While it is to be conceded that a gasoline filling station is not a nuisance per se, a complete answer to appellants' first contention is found in People ex rel. Busching v. Ericsson, 263 Ill. 368, where the validity of an ordinance regulating the location of garages was held to be valid. There, after stating that it is common knowledge that the storage of gasoline creates a menace both because of the odor of the fumes and their inflammable character, the court concluded: (p. 372) "The power of the legislature to regulate such a business is in no way dependent upon the question whether it is a nuisance per se. It is of such a character that it becomes a nuisance when conducted in particular localities and under certain conditions, and it is clearly within the province of the legislature, in the exercise of the police power, to authorize the municipalities of the State to direct the location of public garages." In People ex rel. Keller v. Village of Oak Park, 266 Ill. 365, the quoted principle was interpreted as meaning that it was not unreasonable to regulate the location of garages in strictly residential districts. The similarities between garages and filling stations, insofar as they produce noxious odors and inflammable vapors by the storage and transfer *300 of gasoline, need not be elaborated upon. In either case the menace to surrounding residents and residence properties is the same and the regulation of both must be said to fall within the exercise of the police power.

To support their contention that the ordinance here is an improper exercise of the police power appellants argue that there is "no evidence that in any way indicates that the operation of the station has been detrimental to the citizens of Carlinville, nor is there any evidence which indicates that the future operation will affect in any way the public health, safety, morals, comfort or general welfare of any of the neighbors or citizens." Such an argument overlooks the long established rule that where an ordinance is within the grant of power conferred by the legislature, the presumption is in favor of the validity of the ordinance, and that the burden is always on the party attacking its legality to show such invalidity. (City of Chicago v. Waters, 363 Ill. 125; Stearns v. City of Chicago, 368 Ill. 112; Poole v. City of Kankakee, 406 Ill. 521.) The sole evidence held forth by appellants as supporting the claim that the ordinance does not promote the public health or safety is the testimony of Franklin L. Metzler, one or the intervening residence owners, to the effect that there have been no ill effects to the people from the operation of the station. As opposed to this, judicial notice may be taken of the fact that the business of storing and handling gasoline at filling stations within a city is attended with a peculiar degree of danger to life and property, (Fligelman v. City of Chicago, 348 Ill. 294; People ex rel. Busching v. Ericsson, 263 Ill. 368,) and that the noxious odors, noise and traffic emanating from the conduct of such a business are incompatible with a residence district. On the state of the record, therefore, it must be concluded that appellants have failed to maintain their burden of establishing the invalidity of the ordinance on the grounds advanced.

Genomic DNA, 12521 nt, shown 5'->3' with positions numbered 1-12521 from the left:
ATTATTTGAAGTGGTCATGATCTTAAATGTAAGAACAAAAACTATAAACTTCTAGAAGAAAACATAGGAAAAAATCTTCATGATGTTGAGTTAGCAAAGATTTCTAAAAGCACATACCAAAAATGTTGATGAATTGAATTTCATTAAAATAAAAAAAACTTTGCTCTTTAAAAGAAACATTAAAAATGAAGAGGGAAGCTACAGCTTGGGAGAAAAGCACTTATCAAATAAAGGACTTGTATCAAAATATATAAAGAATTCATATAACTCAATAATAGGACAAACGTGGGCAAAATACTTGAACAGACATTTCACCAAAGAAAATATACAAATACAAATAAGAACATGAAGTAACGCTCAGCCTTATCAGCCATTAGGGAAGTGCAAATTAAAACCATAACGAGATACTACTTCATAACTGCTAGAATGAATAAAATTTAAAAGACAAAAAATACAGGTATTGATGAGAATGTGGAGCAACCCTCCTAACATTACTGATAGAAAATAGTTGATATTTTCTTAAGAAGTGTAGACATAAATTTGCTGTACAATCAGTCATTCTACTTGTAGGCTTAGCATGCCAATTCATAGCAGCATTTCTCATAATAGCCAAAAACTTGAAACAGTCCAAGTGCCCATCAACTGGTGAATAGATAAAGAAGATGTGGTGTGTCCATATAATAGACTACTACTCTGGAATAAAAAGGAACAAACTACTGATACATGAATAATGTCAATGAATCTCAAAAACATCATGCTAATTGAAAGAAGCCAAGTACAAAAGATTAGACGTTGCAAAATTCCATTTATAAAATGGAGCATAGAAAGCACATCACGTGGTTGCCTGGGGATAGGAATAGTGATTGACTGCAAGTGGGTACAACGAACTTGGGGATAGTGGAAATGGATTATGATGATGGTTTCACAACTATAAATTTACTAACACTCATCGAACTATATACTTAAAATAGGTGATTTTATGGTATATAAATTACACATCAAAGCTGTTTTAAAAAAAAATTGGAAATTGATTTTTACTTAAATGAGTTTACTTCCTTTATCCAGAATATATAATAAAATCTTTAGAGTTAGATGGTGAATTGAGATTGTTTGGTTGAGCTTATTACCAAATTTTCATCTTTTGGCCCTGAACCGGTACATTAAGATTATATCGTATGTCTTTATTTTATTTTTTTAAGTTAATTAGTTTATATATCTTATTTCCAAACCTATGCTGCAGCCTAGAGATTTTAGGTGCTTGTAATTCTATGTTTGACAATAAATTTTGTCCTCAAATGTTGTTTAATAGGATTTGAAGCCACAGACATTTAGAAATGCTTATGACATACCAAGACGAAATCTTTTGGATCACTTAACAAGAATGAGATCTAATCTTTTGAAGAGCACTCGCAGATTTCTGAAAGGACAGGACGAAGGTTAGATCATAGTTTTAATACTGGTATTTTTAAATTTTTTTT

*301 Drawing upon decisions dealing with zoning ordinances, appellants make the final contention that they have a right to a nonconforming use of their property, by reason of the fact its use for filling station purposes existed prior to the adoption of the ordinance. It is enough to point out that the zoning laws relied upon have been interpreted as justifying restrictions against any extension or expansion of a non-conforming use. (Mercer Lumber Co. v. Village of Glencoe, 390 Ill. 138, pp. 144-145.) Section 4 of the ordinance here involved expressly restricts the enlargement or extension of existing structures. Yet, in the face of such restrictions and their manifest relationship to the public safety and welfare, appellants propose to build an entirely new and larger structure which will have the effect of increasing the volume of gasoline to be stored and transferred, and which will bring the operation into closer proximity with adjacent residences by utilizing the entire lot. The extension, enlargement and expansion of an existing non-conforming use to such a degree is clearly a violation of the terms of the ordinance. (See: Price v. Ackmann, 345 Ill. App. 1, Leave to Appeal Denied 346 Ill. App. xv; Federal Electric Co. v. Zoning Board, 398 Ill. 142; Mercer Lumber Co. v. Village of Glencoe, 390 Ill. 138; 58 Am. Jur., Zoning, sec. 158; State ex rel. City Ice & Fuel Co. v. Stenger, 120 Ohio St. 418, 166 N.E. 226.) While it is not to be denied that appellants possess a fundamental right to devote their property to whatever lawful use they choose, such right must give way to the considerations of public health and safety underlying the statutory authority upon which the city's ordinance is based. Nor can appellants' claim to a nonconforming use be aided by the fact that a gasoline station has been "located" and "maintained" on their property since the passage of the ordinance, for, as stated in People ex rel. Keller v. Village of Oak Park, 266 Ill. 365, 371, under comparable facts: "Any failure of the city authorities * * * to enforce *302 the terms of the ordinance does not render the ordinance void."

The judgment of the circuit court of Macoupin County was correct and is affirmed.

Judgment affirmed.